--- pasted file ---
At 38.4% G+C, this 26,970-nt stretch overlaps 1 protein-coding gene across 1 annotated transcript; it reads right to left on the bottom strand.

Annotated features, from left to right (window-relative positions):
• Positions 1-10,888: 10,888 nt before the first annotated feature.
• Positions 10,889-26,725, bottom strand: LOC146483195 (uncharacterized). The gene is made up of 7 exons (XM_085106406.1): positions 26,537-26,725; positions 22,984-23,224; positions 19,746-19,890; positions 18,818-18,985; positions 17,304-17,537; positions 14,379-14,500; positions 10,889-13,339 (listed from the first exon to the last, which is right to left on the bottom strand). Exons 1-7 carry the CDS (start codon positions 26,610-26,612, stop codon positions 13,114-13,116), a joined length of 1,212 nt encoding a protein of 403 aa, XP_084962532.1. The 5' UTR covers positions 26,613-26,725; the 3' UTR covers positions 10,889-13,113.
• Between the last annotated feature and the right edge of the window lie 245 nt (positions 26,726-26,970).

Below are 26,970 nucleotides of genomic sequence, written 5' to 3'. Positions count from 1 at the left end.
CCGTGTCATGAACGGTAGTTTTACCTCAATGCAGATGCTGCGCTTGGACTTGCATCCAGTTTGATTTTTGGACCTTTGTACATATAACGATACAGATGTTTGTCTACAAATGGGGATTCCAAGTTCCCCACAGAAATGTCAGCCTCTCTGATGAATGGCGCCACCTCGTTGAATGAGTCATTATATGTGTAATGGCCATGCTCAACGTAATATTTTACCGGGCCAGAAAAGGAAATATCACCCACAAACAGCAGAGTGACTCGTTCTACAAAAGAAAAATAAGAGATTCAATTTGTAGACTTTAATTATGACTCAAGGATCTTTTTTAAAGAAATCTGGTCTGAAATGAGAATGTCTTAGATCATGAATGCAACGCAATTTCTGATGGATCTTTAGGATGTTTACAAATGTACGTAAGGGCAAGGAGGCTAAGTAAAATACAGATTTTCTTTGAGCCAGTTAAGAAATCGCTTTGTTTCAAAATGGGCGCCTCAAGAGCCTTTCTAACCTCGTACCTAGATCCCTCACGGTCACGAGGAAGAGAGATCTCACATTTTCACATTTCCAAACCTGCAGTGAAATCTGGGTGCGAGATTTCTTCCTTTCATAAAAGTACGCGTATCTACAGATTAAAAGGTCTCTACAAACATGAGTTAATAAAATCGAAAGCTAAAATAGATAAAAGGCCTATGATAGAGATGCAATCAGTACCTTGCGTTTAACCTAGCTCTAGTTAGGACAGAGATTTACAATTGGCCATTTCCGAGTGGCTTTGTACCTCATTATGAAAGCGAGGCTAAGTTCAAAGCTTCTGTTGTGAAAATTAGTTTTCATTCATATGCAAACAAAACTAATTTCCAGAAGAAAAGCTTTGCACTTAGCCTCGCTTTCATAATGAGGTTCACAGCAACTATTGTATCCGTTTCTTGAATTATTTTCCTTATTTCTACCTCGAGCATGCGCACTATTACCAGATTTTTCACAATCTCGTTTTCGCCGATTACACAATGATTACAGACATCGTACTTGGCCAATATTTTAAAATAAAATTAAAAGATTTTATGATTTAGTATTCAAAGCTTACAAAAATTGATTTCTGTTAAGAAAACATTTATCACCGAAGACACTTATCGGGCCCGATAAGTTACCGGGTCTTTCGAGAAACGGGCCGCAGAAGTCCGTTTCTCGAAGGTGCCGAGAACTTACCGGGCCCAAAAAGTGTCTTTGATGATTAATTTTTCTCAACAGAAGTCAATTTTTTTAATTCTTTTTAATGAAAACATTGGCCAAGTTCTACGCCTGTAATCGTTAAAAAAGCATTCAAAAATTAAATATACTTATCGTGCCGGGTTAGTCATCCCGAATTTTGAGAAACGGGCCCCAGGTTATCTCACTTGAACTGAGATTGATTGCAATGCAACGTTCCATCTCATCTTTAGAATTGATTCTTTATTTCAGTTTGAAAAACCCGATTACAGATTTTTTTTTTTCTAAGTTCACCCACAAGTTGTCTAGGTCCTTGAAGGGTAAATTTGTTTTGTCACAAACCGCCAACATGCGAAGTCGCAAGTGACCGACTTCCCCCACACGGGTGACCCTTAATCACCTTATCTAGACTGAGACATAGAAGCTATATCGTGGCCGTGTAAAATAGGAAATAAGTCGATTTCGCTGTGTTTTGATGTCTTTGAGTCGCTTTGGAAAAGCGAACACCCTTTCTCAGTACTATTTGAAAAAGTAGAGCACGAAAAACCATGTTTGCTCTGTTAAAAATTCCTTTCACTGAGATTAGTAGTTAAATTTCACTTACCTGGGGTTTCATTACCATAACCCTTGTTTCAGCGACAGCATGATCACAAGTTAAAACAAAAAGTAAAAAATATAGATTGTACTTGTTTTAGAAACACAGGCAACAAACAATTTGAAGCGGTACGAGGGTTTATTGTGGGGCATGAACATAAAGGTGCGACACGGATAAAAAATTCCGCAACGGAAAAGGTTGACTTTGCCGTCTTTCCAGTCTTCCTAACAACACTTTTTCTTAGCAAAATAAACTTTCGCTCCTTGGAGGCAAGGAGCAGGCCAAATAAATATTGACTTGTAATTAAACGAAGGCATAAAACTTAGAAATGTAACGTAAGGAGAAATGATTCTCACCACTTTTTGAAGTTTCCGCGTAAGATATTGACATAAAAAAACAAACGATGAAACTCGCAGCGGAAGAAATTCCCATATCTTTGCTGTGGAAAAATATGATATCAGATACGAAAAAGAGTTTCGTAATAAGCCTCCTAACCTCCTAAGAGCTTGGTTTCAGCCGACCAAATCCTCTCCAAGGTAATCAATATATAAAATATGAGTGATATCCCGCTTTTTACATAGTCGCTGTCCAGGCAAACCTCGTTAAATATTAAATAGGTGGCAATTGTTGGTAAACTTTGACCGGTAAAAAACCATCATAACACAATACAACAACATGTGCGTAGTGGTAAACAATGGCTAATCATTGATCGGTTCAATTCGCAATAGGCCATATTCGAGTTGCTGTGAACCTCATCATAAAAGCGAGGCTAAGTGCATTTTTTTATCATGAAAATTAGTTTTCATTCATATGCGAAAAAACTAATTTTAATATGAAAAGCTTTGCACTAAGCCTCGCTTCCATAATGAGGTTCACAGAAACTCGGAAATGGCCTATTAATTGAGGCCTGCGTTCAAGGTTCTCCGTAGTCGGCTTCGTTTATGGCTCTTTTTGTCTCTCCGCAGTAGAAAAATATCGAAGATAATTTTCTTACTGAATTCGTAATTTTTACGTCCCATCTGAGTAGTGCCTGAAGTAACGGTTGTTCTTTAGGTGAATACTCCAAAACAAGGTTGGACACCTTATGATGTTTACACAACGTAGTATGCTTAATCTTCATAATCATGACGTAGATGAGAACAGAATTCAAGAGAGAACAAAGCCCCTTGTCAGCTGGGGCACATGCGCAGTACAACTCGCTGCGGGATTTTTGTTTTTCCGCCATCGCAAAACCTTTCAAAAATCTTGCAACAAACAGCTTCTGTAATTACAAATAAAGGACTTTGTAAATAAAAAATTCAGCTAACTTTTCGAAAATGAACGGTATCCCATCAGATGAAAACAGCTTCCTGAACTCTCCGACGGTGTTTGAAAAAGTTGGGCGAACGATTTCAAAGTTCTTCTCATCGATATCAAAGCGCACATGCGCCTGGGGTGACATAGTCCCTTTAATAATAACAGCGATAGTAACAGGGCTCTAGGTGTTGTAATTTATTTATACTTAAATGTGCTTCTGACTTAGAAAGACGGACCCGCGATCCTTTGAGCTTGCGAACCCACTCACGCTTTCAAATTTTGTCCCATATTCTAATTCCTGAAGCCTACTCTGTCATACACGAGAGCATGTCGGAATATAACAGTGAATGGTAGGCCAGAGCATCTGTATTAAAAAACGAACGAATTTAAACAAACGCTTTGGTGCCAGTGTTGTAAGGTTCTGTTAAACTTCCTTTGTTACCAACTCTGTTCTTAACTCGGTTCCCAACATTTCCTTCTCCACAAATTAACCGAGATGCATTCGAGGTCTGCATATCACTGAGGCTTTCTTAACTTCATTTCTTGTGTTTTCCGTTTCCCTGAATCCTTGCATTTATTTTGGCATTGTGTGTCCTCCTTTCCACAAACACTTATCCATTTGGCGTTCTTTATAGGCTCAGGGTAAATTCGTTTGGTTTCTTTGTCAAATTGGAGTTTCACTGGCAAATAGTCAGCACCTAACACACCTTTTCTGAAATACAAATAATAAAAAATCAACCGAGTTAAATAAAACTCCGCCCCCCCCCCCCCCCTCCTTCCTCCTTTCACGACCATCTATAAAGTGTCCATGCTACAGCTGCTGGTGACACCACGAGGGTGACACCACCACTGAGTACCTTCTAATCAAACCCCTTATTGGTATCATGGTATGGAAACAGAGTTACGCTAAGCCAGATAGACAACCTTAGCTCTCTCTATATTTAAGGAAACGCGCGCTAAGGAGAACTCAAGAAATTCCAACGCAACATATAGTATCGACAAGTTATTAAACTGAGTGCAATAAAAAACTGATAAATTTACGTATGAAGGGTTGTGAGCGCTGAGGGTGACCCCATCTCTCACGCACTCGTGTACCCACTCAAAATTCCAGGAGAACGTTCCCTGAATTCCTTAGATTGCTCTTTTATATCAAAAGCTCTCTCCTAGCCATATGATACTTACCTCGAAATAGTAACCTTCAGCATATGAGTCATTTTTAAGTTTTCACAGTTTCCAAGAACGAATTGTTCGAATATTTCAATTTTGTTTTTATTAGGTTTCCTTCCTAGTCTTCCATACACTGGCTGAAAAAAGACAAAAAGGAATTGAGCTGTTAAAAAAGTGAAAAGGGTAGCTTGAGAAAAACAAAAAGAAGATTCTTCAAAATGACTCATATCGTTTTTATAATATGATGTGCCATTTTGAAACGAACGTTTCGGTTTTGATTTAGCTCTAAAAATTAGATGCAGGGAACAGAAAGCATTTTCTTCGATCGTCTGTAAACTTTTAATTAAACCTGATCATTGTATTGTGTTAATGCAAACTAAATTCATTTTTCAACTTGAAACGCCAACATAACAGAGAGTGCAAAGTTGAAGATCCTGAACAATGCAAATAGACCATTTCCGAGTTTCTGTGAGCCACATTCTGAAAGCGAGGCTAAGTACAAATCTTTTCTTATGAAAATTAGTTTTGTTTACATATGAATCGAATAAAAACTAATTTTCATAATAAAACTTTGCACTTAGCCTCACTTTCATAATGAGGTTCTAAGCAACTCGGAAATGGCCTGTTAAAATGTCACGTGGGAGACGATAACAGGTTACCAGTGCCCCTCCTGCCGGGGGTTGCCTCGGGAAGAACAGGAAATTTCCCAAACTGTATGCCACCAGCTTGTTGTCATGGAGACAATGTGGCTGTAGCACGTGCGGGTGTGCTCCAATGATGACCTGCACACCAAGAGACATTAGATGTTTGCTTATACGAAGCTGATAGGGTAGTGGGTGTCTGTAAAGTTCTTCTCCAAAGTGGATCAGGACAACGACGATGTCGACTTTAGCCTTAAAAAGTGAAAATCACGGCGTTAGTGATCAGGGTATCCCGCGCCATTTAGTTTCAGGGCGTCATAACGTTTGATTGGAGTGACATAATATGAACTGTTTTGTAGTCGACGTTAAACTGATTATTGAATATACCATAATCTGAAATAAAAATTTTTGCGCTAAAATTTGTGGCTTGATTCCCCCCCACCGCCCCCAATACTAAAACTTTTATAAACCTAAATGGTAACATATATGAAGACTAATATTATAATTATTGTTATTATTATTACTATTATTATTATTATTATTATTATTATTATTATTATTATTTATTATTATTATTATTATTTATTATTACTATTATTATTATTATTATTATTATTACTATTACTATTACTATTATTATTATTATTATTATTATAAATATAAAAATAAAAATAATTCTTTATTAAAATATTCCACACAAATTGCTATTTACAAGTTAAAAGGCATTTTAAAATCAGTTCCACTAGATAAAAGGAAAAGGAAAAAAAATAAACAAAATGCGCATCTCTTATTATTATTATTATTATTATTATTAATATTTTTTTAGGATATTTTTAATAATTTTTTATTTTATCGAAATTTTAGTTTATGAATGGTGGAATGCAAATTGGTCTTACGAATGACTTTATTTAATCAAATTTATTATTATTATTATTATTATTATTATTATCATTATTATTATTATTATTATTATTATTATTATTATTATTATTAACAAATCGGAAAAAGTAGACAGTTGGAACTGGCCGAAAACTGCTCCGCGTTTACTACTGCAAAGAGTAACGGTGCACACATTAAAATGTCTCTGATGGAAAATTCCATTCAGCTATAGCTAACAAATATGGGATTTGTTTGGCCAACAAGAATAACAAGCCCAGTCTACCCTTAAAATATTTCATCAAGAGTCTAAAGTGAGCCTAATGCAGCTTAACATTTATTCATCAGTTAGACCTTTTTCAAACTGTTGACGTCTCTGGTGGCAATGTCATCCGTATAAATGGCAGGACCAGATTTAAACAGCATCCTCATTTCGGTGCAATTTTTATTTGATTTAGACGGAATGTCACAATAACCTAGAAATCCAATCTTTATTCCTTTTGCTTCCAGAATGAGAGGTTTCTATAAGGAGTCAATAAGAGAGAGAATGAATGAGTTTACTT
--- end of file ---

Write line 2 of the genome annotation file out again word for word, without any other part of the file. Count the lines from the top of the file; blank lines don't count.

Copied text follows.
Annotated features, from left to right (window-relative positions):